No to Norrington

After the recent announcement of Keble’s collections reform, I am convinced that the Norrington Table should be scrapped.

 
This ridiculous rankings chart, which will inevitably fluctuate every year on the basis of just a handful of results, does not do students justice. A quick glance at the Table since 2000 demonstrates how inconsistent college rankings are.
 
I write not as a Keble student, but as a Mansfielder. Mansfield college illustrates these fluctuation very well. Until last year, it was known to some as the college that was 29th out of 30 in the Norrington Table. This year, however, the college came 12th. I was very pleased with this achievement; but the reality, especially in a small college like Mansfield, is probably that two or three extra students got firsts than in the previous year.
 
Given this variation in the table, I was surprised to learn that in a recent meeting, tutors raised the question of how students could be made to work hard enough to ensure their college was near the top of the Norrington Table.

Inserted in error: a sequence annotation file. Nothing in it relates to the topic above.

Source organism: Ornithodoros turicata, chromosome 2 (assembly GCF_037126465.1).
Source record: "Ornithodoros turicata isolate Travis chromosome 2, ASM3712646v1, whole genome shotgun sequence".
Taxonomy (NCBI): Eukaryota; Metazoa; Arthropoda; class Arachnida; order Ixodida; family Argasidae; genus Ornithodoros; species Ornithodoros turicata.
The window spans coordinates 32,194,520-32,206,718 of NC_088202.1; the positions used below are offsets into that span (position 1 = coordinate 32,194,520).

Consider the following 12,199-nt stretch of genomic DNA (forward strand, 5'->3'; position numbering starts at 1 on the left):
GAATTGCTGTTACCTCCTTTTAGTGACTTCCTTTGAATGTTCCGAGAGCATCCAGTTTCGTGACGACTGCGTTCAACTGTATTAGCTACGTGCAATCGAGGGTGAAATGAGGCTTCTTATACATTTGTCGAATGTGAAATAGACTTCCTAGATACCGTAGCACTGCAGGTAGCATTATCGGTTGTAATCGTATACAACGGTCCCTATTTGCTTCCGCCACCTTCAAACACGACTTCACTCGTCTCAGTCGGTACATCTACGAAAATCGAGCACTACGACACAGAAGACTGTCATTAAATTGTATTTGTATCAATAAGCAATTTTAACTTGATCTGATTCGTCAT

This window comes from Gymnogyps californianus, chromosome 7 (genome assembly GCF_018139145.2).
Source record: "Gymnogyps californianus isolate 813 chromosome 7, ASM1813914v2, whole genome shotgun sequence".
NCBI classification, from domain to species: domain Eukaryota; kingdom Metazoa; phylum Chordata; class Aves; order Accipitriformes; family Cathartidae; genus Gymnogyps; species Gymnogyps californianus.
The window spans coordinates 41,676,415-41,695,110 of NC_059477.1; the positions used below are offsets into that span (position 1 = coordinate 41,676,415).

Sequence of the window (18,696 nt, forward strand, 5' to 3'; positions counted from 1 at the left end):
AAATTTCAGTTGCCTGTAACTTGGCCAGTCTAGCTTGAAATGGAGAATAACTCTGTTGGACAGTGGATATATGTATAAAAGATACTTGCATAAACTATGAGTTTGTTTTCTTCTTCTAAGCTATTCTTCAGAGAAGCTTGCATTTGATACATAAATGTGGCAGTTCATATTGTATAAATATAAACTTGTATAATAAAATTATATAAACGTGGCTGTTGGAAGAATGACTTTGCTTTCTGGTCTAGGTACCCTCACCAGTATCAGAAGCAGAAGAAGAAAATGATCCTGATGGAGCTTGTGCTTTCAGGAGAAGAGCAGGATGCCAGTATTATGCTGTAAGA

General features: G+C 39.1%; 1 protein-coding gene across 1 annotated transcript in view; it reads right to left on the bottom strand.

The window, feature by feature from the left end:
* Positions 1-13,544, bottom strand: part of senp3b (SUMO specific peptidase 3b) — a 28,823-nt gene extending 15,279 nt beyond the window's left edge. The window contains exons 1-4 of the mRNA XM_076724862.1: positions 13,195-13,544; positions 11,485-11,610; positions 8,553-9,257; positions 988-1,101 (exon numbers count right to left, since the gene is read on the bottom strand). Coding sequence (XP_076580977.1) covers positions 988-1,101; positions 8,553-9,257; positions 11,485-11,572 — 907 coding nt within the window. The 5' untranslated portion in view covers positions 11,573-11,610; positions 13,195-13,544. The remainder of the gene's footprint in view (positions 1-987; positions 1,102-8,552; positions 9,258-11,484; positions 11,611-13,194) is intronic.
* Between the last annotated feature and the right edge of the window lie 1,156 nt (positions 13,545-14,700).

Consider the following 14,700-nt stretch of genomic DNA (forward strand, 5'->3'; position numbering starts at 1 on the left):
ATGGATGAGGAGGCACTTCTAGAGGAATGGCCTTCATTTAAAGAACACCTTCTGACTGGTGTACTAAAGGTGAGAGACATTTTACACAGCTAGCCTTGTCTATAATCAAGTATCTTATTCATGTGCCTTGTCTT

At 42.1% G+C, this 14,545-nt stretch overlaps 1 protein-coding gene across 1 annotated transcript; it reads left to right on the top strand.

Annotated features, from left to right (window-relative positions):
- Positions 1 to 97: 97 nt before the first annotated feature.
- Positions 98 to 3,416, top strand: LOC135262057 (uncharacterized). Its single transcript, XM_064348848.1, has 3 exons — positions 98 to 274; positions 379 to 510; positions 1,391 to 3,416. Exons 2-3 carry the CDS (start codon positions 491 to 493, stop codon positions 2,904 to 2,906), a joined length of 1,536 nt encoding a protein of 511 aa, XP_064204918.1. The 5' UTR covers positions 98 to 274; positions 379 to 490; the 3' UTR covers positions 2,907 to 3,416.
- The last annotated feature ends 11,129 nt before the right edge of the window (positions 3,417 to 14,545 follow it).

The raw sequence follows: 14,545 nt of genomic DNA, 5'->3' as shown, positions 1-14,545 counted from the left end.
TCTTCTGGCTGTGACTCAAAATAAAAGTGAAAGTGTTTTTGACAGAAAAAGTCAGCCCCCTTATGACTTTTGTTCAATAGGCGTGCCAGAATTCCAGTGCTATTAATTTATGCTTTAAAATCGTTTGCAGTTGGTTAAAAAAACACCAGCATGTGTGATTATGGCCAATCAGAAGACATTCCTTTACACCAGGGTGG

This is an astonishing attitude on a number of levels. For one, students don’t need to be ‘made to work hard’ for their finals – we know full well that these degrees are our future and that, without 2.1s in them, entering employment will be considerably more difficult. One only needs to walk through any library in Oxford in the middle of Trinity to witness how hard finalists work. Furthermore, the difference between a 2.1 (three points in the Norrington) and a First (five points) amounts to more than just working harder – in arts subjects at least. Some students will work incredibly hard and miss out on the First, whilst others will do the same amount of work (or even less) but get the right exam questions.

Ultimately, the question raised in this meeting encapsulates everything that is wrong with the Table. No tutor should be asking what is necessary to boost their college’s place in a set of rankings. Rather, tutors should be asking how they can most effectively help students fulfil their potential, guide them through what is actually an immensely stressful process and best prepare them for their future.

We didn’t go through the lengthy application process, work on countless essays or problem sheets and accumulate thousands of pounds of debt in the process, to be statistics for a table. We deserve to be seen as thinking people who need to gain the best education possible in order to be helpful, responsible and intelligent citizens. If the Norrington Table is abolished, perhaps this will once again be the focus of tutors.